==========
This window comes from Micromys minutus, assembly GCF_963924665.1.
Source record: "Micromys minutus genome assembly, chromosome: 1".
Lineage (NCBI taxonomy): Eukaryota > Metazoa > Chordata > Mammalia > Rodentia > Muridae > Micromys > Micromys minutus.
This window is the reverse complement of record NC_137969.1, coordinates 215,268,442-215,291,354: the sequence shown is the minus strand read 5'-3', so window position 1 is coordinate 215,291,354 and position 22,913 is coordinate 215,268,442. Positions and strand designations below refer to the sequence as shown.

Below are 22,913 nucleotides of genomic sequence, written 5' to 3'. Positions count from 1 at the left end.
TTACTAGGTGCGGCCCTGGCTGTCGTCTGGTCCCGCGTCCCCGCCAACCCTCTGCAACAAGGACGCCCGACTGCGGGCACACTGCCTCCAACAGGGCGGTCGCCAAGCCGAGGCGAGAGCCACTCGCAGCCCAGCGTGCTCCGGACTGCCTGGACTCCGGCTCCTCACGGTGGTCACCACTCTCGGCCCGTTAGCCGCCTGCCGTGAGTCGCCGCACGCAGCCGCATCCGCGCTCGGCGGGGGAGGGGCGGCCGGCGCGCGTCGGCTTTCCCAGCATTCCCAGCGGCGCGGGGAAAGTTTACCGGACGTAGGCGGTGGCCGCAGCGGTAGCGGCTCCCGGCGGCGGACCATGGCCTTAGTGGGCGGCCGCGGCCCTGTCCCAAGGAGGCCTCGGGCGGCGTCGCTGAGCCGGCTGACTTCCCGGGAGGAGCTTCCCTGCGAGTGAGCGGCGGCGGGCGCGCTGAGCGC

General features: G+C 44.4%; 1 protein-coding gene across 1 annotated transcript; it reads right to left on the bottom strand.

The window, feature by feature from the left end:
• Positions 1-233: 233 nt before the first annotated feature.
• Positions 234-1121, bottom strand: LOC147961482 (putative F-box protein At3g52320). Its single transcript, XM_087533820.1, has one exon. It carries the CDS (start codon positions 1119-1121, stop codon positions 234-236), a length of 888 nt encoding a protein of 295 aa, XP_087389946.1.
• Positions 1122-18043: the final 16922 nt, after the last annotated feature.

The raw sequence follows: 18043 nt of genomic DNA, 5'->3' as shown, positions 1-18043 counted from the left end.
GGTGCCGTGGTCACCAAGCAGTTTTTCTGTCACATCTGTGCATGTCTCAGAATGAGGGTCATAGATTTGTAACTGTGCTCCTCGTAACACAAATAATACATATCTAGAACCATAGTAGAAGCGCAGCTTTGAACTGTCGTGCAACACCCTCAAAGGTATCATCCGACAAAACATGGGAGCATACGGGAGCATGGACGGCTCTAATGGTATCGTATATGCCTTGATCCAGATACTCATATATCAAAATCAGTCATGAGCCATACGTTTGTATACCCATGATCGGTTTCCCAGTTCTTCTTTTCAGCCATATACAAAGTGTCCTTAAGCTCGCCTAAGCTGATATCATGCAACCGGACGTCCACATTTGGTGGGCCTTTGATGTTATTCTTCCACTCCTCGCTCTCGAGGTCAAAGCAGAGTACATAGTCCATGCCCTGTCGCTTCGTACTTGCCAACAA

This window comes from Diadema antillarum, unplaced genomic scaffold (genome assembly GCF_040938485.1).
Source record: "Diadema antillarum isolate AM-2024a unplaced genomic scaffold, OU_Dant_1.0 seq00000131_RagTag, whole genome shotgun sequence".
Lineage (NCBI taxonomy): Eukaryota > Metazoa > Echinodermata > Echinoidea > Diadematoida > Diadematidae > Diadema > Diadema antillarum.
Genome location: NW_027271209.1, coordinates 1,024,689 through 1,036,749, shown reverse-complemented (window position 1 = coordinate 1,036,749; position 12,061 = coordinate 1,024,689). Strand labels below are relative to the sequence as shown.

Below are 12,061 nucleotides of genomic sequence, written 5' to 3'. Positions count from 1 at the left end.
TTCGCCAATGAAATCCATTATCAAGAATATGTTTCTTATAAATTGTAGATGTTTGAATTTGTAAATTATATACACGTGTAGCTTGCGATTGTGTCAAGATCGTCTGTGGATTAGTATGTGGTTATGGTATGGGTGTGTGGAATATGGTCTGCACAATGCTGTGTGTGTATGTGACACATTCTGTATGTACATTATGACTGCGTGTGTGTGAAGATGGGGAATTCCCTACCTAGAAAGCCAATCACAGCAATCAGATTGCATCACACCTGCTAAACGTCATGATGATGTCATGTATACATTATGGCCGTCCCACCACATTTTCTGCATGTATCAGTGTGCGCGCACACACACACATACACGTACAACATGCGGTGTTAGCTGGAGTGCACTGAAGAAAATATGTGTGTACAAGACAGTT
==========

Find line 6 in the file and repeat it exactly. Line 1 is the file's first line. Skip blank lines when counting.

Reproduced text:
TTACTAGGTGCGGCCCTGGCTGTCGTCTGGTCCCGCGTCCCCGCCAACCCTCTGCAACAAGGACGCCCGACTGCGGGCACACTGCCTCCAACAGGGCGGTCGCCAAGCCGAGGCGAGAGCCACTCGCAGCCCAGCGTGCTCCGGACTGCCTGGACTCCGGCTCCTCACGGTGGTCACCACTCTCGGCCCGTTAGCCGCCTGCCGTGAGTCGCCGCACGCAGCCGCATCCGCGCTCGGCGGGGGAGGGGCGGCCGGCGCGCGTCGGCTTTCCCAGCATTCCCAGCGGCGCGGGGAAAGTTTACCGGACGTAGGCGGTGGCCGCAGCGGTAGCGGCTCCCGGCGGCGGACCATGGCCTTAGTGGGCGGCCGCGGCCCTGTCCCAAGGAGGCCTCGGGCGGCGTCGCTGAGCCGGCTGACTTCCCGGGAGGAGCTTCCCTGCGAGTGAGCGGCGGCGGGCGCGCTGAGCGC